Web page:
Celtic Horned God

Gunnora Hallakarva gunnora at bga.com
Wed Oct 23 16:02:51 PDT 1996

>Does anyone have any good source material on Herne/Cernunous, the Celtic
>Horned God?  I'm doing research for the Stag field for Lyonnese.

An excellent source would be a book called "Pagan Celtic Britain."  I gave
my copy to Mari ferch Rathtyen, and do not have the bibliographical details.
Mari, can you post the info?

I will give some info from:

Ellis-Davidson, Hilda R.  Myths and Symbols in Pagan Europe: Early
Scandinavian and Celtic Religions.  Syracuse: Syracuse Univ. Press.  1988.

"One is the horned deity known as 'Cernunnos' (Horned or Peaked One),
because the incomplete name '...ernunnos' has been made out on a stone altar
from Paris on which the horned deity appears.  His horns resemble those of a
stag, and he may have been the guardian of the forest animals.  He may be
the same as the bearded god on the Gundestrop cauldron, although the latter
is without horns, who has been shown holding up a stag in either hand.  The
god with horns is also shown on one of the main panels of the same cauldron,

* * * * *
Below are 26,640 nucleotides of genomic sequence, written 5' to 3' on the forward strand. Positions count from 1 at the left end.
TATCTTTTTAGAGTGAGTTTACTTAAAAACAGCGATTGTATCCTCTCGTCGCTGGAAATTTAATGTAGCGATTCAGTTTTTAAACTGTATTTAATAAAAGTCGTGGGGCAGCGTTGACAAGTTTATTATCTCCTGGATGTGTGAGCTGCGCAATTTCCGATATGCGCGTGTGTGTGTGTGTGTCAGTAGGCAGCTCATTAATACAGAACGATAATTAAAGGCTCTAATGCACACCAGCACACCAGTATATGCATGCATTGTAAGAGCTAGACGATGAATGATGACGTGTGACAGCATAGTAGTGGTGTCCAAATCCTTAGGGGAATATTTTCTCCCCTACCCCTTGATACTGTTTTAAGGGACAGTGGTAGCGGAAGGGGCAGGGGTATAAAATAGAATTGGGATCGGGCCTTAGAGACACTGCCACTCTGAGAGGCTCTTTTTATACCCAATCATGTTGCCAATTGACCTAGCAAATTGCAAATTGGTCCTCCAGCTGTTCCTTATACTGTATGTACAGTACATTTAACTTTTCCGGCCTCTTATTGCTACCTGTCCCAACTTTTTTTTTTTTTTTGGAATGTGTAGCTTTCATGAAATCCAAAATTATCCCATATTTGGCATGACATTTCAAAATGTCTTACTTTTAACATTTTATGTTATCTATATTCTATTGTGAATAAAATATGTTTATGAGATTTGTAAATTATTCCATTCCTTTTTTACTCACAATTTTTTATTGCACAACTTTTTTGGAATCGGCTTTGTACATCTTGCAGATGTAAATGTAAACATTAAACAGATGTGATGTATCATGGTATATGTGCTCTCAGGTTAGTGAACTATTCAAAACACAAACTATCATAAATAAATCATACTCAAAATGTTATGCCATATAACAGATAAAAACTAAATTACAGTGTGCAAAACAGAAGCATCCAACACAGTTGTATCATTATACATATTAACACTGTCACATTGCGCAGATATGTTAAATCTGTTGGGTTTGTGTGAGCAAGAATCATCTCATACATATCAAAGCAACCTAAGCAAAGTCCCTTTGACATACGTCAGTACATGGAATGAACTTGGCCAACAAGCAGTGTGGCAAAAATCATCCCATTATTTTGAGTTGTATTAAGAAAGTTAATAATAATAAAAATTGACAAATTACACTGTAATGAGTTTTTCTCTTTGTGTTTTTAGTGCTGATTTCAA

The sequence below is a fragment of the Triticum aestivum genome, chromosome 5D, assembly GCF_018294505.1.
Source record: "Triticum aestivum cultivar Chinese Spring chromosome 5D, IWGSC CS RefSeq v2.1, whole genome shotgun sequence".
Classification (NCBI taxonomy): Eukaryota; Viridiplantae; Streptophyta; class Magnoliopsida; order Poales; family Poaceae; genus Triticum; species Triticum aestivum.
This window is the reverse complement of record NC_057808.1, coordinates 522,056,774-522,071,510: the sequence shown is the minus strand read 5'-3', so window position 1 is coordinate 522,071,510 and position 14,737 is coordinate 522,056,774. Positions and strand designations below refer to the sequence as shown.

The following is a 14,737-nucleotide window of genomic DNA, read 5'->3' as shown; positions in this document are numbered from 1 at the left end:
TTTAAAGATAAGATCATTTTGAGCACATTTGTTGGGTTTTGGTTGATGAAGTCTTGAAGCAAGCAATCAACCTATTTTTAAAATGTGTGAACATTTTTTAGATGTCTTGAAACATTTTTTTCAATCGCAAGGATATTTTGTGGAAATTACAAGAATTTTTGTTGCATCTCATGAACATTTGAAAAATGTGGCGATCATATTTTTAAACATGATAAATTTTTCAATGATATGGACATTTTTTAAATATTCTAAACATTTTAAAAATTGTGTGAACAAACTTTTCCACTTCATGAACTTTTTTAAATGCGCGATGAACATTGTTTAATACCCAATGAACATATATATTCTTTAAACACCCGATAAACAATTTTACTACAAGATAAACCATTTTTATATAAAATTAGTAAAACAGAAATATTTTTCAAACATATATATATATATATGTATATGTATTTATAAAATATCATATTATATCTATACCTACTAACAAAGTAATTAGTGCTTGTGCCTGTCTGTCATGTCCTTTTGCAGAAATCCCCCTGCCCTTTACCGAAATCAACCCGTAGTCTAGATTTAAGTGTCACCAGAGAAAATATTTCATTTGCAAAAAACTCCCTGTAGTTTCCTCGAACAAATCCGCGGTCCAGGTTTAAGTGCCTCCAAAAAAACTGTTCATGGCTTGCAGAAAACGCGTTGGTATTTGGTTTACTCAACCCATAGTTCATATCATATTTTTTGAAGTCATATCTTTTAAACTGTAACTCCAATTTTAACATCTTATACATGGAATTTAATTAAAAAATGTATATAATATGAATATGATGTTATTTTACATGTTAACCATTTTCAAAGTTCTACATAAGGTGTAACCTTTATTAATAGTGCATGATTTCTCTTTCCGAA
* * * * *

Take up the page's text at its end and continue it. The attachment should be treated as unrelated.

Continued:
sitting cross-legged with a huge stag beside him, whose horns are a close
match to his own; this deity holds a serpent in one hand and a neck-ring in
the other, presumably symbolizing healing and wealth.  He is shown again on
a stone from Rheims with a sack of coins, indicating that he could grant
prosperity, but can be distinguished from Mercury, who here appears at his
side.  A link between a horned deity and serpents at a much earlier date has
often been pointed out in the huge antlered figure with serpents in a
carving of about the fourth century BC at Val Camonica in Italy.  How far we
can assume that a horned deity is one particular god, however, is uncertain,
since horns were a recognized symbol of power and a link with the wild
creatures of the natural world." p. 209

"The horned god in Gaul, generally known as Cernunnos, is not only depicted
as Lord of the Animals but also as a dispenser of wealth, holding a
neck-ring or a sack from which coins pour out." p. 121

The Viking Answer Lady cannot let this all pass by without also noting that
Freyr, the Vikings' ithyphallic god of fertility and wealth, is connected
with the stag as well.  When Freyr fell in love with Gerdr and sent his
faithful servant Skirnir to woo the giant maiden for him, the god gave
Skirnir his sword.  Afterward, Freyr's only weapon is the antler of a stag,
with which he will fight at Ragnarok.



Gunnora Hallakarva
Ek eigi visa (th)ik hversu o(dh)lask Lofstirrlauf-Kruna
heldr hversu na Hersis-A(dh)al

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